The week organised by FLOW founder, Amy Carter, and Vickey, director of Cape Verde Imports, will combine yoga, windsurfing, surfing, SUP and many other day/evening activities, making the most of all the island has to offer on and off the water. 


Top PWA competitor and approachable, experienced coach Nayra Alonso will be on hand all week to offer an abundance of coaching sessions and top tips. As a highly skilled wavesailor Nayra is an excellent instructor at all levels, to make the most of both Nayra’s abilities and the fantastic range of conditions we are aiming the week at experienced female windsurfers, who are comfortable planing, waterstarting, ideally having windsurfed on the sea, wanting to build confidence in waves, and get into/improve their wavesailing. Don’t worry we are not looking for pros, we just want to make sure that all women attending will be able to make the most of the conditions, just drop us an email to discuss further.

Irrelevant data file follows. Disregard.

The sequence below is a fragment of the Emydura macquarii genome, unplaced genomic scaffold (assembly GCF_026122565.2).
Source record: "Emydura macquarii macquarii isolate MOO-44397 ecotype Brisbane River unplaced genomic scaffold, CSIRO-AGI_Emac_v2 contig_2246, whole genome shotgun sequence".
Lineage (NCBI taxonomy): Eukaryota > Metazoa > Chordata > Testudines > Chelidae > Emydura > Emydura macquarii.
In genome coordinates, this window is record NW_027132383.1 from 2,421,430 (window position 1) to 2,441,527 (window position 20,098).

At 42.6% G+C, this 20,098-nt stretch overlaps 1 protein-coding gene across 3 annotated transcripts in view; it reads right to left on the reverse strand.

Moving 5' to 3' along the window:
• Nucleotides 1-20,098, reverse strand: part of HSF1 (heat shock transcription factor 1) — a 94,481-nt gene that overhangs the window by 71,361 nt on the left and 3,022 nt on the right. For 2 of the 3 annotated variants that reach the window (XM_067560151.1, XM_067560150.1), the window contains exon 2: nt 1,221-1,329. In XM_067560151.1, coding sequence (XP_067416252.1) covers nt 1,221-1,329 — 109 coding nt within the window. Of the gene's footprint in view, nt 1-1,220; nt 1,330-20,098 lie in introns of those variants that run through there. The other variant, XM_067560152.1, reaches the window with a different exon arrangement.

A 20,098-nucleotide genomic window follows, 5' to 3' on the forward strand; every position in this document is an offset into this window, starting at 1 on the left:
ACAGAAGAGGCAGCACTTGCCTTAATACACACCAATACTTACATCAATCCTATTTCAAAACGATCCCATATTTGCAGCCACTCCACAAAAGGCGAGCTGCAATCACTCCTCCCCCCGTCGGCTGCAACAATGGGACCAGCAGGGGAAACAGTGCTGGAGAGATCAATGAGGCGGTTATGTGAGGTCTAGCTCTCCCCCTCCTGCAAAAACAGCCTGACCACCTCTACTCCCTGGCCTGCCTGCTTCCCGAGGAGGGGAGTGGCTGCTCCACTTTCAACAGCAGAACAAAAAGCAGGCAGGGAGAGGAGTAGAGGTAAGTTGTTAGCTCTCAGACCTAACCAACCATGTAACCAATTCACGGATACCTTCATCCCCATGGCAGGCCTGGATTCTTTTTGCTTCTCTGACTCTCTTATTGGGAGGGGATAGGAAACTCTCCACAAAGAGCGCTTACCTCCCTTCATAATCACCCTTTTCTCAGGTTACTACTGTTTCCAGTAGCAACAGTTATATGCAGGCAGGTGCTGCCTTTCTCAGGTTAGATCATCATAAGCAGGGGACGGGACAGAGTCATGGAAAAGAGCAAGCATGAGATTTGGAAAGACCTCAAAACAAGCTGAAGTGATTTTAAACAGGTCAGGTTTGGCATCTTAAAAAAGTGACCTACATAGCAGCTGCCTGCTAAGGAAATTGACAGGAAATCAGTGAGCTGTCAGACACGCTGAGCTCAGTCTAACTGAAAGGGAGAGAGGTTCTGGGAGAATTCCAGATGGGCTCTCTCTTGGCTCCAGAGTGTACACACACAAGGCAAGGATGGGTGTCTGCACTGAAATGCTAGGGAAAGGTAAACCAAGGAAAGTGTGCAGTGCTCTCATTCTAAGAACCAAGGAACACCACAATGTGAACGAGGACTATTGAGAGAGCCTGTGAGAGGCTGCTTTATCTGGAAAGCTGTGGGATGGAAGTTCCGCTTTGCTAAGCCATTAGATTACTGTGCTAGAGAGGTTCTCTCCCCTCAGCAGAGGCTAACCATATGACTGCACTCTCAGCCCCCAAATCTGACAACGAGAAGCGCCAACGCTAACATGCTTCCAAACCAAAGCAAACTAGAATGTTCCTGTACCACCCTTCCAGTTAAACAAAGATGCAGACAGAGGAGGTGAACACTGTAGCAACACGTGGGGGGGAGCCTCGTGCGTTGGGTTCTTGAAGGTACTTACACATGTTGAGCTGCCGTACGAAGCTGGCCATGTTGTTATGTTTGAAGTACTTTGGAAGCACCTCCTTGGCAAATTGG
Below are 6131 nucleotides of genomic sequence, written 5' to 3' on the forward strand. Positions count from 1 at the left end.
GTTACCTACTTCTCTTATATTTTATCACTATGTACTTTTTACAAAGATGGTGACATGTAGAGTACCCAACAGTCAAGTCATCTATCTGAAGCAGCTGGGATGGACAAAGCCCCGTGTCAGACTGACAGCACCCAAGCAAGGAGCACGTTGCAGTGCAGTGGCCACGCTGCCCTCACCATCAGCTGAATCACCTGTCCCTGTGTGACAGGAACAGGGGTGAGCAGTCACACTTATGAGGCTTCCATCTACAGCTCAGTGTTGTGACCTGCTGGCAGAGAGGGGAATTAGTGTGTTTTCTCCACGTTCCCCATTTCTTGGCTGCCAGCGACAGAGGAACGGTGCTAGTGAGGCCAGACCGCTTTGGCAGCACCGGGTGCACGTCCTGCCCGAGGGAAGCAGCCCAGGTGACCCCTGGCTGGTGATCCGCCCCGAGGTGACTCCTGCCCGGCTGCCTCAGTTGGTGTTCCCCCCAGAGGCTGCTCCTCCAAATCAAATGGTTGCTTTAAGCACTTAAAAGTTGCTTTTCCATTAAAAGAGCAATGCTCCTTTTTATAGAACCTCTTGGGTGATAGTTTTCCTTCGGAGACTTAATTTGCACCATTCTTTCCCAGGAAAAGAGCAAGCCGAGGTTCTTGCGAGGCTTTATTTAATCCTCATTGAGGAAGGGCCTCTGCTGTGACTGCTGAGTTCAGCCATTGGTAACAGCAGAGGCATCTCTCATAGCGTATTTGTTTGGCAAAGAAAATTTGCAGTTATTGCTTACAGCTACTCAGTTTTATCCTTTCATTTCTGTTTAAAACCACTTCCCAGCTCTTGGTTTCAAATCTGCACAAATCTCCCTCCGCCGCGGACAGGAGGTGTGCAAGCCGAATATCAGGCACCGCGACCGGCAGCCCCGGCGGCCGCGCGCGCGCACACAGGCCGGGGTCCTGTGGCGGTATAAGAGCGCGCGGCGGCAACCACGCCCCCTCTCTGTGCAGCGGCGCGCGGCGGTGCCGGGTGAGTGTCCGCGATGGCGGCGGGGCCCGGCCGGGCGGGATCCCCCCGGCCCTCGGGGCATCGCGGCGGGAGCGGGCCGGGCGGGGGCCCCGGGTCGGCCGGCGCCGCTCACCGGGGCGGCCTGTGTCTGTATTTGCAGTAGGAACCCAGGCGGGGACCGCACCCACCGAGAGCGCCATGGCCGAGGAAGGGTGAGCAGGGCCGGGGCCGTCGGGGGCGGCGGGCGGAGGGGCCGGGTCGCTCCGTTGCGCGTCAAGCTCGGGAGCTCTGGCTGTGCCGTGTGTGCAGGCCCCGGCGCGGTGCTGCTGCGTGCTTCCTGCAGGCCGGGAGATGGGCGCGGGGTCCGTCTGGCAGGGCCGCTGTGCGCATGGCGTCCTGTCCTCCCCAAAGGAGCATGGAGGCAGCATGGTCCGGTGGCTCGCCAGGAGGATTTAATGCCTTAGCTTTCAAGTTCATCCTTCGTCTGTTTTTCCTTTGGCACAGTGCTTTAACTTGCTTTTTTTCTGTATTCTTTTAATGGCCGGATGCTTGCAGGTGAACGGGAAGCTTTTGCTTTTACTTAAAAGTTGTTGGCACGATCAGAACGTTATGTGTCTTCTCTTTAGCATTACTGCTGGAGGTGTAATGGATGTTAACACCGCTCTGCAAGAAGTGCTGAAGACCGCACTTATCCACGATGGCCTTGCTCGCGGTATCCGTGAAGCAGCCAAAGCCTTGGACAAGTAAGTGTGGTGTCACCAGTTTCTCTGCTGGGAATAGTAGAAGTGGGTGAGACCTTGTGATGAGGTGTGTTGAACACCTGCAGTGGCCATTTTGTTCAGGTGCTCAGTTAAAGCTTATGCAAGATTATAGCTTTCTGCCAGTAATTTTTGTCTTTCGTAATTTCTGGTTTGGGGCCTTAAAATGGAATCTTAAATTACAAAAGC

‘“I am super excited about running this clinic along with Amy and Vickey. They are both really enthusiastic water women and I am sure they are organizing a hell of a holiday for the girls that will join the clinic!!. The aim is to help girls to start getting into the waves or improve their wave sailing skills. When it comes to waves there is as much ability and technique involved as mental preparation. We would help you trying to get more comfortable on the waves and try to get your riding and jumping better, feeling confident about it and going one step farther.” Nayra Alonso